WeHo is in the midst of redrafting their 25-year-old General Plan, which lays down "basic principles and [provides] a template for land-use over the following 20 years," reports the WeHo News. The WeHo News piece is fairly unbiased, considering the newspaper often features anti-development and anti-growth commentaries, though they did describe West Hollywood as "nearly the densest city this side of the Mississippi River." (Who can back up that claim?) Anyway, the city is hoping to have the plan ready for City Council approval in August; two more "study sessions" on the plan are scheduled for January and April to achieve that goal. At a recent study session two weeks ago (that split the city into six districts, see attached map), City Council members and planners said WeHoans are already happy with land-use as it stands now, which led associate planner Bianca Siegl to suggest the best route is "maintaining and enhancing the city's land-use policy rather than making dramatic changes." But planners are targeting certain areas for growth--specifically in neighborhoods close to stops on the "Pink Line," the proposed subway that would run through WeHo and connect the Red and Purple lines. Image courtesy WeHo News
The growth plan splits WeHo into six land-use areas:
1) The Avenues of Art and Design on Melrose and Beverly
2) Santa Monica West (Boystown)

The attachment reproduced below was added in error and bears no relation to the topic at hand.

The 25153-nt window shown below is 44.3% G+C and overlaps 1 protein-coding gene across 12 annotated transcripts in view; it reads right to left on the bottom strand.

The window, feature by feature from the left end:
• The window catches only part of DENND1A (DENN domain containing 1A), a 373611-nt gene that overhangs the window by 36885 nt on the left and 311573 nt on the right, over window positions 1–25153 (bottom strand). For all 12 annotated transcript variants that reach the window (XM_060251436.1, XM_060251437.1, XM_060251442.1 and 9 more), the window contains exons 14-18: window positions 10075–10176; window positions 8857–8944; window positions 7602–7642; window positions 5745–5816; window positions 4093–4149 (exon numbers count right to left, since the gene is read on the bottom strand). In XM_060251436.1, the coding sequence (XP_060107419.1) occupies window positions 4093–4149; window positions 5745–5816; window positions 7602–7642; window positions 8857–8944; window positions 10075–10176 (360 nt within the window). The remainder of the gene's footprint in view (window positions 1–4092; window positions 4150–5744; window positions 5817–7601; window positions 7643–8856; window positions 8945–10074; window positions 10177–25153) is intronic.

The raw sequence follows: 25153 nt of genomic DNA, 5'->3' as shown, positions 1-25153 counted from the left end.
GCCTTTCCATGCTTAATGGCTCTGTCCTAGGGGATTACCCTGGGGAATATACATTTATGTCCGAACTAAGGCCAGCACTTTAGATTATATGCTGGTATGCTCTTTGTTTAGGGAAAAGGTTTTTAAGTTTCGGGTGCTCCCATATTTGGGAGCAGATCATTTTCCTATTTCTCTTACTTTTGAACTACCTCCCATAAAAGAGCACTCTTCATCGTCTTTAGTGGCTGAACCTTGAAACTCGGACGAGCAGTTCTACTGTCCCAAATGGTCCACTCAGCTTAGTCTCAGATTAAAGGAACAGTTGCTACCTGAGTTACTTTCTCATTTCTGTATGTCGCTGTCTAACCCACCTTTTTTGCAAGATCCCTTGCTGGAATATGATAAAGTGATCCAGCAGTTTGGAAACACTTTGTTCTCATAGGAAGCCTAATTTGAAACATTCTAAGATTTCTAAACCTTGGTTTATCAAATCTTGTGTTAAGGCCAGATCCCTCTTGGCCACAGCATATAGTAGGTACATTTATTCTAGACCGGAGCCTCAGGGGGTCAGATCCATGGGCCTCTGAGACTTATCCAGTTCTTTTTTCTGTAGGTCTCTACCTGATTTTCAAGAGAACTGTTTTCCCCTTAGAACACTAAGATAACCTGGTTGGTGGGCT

3) Mid-City Boulevard (Boystown East on Santa Monica Blvd.)
4) Santa Monica/Fairfax Transit District
5) La Brea/Santa Monica Transit Node
6) Sunset Boulevard
-Area 1 will probably see little change.
-Area 2 could see added mixed-use developments at a possible subway "party" (those quotes are from us) stop at Santa Monica and San Vicente.
-Area 3 could see density added through "sensitive infill developments."
-Area 4 could bring mixed-use developments that capitalize on "high levels of bus ridership, a potential subway station, a cluster of rehabilitated historic buildings, and artistic and educational institutions."
-Area 5 is seen as rife for potential, as auto-orientated intersections become a pedestrian-oriented district that has a mix of retail, jobs, and housing. There are already advanced mixed-use plans for La Brea and Fountain and La Brea and Santa Monica.
-Area 6 will most likely see little change.
A workshop will take place on January 30 that will offer updates on the general plan as it moves towards its public release in May, and city council consideration in August.